Kid Cudi just makes you want to sway. This is what I was reminded of the first time I listened to Man on the Moon II: The Legend of Mr. Rager. Scott Mescudi’s second full-length LP has seventeen tracks presented in five ‘acts,’ and features as many unexpected artists as his last epic, Man on the Moon: The End of Day. But Cudi isn’t completely back to his old ways — there’s a lot of new stuff on the table.
This mesmerizing album is much deeper than his first one, delving into his real life rather than his dreams and nightmares. His intoxicating vocals go back and forth between minor chords and slow rap lyrics, and the deliberate genre confusion doesn’t stop there. His tracks include a bewitching combination of warped guitars, dizzying synths, and unsettling samples. Its mashup production style is similar to that of fellow rapper B.o.B’s last album, although much less mainstream-sounding. While some critics complain of Cudi’s inconsistency, this is the exact quality that makes the album so alluring. Who ever said consistency was material for a great album? Experimentalism and innovation are what drive this one. And it works. Music culture is changing, and this is the direction it’s moving in.
The Legend of Mr. Rager haunts; it follows you around after your first listen. Even the songs that are not immediately fantastic are permeating. Understated tracks like “Mojo So Dope” will have you humming, “yup, we live it, live it” as you walk home from class. But the album is most absorbing with lyrics like “I know I’m meant to be alone” in “All Along,” one of the album’s most enchanting songs. It is in expressions like this that Kid Cudi shapes his ‘rock opera’-like saga. Even if the lyrics aren’t masterfully crafted, Cudi’s feelings are profoundly expressed. He focuses more on feelings this time than catchy singles. This is obvious in the lack of upbeat tracks, and the surplus of slow, ebb-and-flow melodies. It seems like a good representation of the times — a community of herb-loving hipsters can revel in their ‘aloneness.’ His frequent references to depression, sleep disorders and drug abuse reflect our increasing openness to such societal issues. It is also refreshing to hear an artist express his drug and alcohol abuse honestly and painfully, rather than trying to glorify his experiences.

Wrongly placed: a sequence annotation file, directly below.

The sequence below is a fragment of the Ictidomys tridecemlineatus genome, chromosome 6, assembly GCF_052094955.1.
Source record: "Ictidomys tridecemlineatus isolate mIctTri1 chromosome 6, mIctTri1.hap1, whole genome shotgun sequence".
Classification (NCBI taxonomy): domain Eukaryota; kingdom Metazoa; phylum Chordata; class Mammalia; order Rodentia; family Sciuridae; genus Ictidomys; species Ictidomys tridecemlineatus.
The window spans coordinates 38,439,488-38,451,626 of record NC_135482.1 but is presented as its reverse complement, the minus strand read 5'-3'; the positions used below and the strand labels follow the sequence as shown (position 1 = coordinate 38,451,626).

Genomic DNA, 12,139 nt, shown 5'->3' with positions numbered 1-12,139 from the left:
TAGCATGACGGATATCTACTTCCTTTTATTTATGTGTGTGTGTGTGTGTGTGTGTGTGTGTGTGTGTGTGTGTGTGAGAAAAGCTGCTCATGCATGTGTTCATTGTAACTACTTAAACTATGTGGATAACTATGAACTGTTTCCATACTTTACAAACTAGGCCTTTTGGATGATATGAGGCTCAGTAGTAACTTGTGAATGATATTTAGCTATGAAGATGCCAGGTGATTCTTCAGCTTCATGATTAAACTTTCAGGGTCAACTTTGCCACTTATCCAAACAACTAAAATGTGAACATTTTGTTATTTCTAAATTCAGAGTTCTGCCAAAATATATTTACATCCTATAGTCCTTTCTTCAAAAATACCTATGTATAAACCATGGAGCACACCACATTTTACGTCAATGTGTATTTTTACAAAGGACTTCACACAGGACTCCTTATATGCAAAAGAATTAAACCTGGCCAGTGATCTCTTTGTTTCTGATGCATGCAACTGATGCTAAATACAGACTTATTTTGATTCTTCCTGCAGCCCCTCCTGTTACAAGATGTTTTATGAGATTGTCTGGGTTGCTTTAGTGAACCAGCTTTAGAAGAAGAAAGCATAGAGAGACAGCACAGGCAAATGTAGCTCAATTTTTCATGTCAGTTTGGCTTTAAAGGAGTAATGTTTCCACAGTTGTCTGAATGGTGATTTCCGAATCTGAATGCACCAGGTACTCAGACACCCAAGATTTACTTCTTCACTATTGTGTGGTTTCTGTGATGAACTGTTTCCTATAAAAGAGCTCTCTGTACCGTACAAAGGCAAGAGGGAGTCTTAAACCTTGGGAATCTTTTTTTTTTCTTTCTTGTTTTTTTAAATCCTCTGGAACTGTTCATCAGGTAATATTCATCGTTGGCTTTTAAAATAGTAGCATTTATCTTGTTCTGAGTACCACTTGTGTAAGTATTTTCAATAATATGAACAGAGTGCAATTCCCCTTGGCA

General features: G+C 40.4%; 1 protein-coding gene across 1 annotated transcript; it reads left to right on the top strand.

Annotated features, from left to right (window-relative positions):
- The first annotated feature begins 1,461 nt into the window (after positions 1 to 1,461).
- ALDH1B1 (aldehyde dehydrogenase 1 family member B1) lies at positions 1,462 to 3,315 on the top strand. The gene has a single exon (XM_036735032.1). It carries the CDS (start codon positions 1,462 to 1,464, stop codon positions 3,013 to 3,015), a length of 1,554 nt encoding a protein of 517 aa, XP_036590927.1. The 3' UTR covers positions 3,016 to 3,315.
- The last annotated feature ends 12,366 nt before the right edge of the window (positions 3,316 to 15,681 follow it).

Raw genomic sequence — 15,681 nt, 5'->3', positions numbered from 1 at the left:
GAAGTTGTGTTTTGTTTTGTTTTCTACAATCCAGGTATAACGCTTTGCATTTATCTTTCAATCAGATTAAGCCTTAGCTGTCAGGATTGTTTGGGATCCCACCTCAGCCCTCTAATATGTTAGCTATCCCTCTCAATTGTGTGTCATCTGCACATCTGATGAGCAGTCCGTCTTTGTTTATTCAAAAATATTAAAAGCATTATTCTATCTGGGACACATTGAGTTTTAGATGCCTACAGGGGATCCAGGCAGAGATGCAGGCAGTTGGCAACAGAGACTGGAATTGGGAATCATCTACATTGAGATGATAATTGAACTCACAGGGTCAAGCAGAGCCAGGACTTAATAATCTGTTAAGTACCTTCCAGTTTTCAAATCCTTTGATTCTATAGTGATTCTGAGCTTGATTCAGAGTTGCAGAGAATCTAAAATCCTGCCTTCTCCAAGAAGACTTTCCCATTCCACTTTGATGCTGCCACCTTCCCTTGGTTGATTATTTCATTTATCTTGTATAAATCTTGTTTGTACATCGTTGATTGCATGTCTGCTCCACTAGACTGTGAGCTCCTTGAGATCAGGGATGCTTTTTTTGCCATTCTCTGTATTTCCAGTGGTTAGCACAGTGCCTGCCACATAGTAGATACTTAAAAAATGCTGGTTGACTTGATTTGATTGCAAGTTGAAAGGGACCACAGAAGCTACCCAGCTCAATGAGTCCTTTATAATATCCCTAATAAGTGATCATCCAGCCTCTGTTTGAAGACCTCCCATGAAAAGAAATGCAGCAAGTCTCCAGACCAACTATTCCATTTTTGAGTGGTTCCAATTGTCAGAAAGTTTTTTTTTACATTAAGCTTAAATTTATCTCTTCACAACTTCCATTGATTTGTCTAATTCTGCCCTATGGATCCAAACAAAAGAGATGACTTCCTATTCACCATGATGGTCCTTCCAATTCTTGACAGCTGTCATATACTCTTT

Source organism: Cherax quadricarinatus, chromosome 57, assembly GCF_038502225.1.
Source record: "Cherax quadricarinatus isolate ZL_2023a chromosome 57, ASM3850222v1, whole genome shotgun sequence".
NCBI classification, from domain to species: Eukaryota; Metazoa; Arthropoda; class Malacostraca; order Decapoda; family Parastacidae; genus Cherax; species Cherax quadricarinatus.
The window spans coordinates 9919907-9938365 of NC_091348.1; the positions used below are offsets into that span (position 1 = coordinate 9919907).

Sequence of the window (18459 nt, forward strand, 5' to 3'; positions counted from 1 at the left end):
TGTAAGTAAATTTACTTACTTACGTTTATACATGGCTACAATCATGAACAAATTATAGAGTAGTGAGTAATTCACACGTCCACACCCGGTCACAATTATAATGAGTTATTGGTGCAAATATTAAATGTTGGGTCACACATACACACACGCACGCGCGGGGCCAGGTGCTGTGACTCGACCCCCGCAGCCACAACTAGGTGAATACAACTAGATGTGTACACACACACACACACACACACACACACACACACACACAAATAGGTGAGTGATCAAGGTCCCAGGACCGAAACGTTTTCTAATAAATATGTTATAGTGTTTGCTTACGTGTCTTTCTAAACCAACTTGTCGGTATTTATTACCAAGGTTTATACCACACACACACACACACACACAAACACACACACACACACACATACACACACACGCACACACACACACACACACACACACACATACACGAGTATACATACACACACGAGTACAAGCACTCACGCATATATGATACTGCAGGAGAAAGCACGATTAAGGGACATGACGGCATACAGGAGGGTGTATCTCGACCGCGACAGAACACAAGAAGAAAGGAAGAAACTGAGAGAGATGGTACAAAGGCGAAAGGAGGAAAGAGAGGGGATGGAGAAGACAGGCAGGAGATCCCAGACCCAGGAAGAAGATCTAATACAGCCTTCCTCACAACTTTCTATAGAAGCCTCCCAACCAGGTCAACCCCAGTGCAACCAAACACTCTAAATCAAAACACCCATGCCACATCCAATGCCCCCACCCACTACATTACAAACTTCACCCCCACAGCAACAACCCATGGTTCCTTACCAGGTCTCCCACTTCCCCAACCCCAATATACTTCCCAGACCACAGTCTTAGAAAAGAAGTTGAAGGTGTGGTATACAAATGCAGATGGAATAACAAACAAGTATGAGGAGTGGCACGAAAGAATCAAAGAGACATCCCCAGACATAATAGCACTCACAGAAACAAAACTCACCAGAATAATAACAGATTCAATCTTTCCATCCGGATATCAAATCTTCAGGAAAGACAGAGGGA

Similar to his last album, many of the collaborations are surprisingly effective. Indie singer-songwriter St. Vincent and underground rapper Cage are included in the track “MANIAC.” For familiar listeners, both artists’ styles are recognizably intermingled with Cudi’s. The song manages to accomplish a chilling yet relaxing atmosphere. Another successful collaboration is the more R&B themed track, “The End,” where Chip Tha Ripper is once again a satisfying addition to Cudi’s album. Other featured artists include Cee Lo Green, Mary J. Blige, Kanye West, GLC, and Nicole Wray.
Overall, the album is an entrancing combination of old and new that consumes you from the start. I expect to be swaying to Cudi for a while yet. While Scott Mescudi may not be considered the most accomplished rap lyricist, he’s certainly one of the most ground-breaking.
Listen to a track from Man on the Moon II: \”All Along\”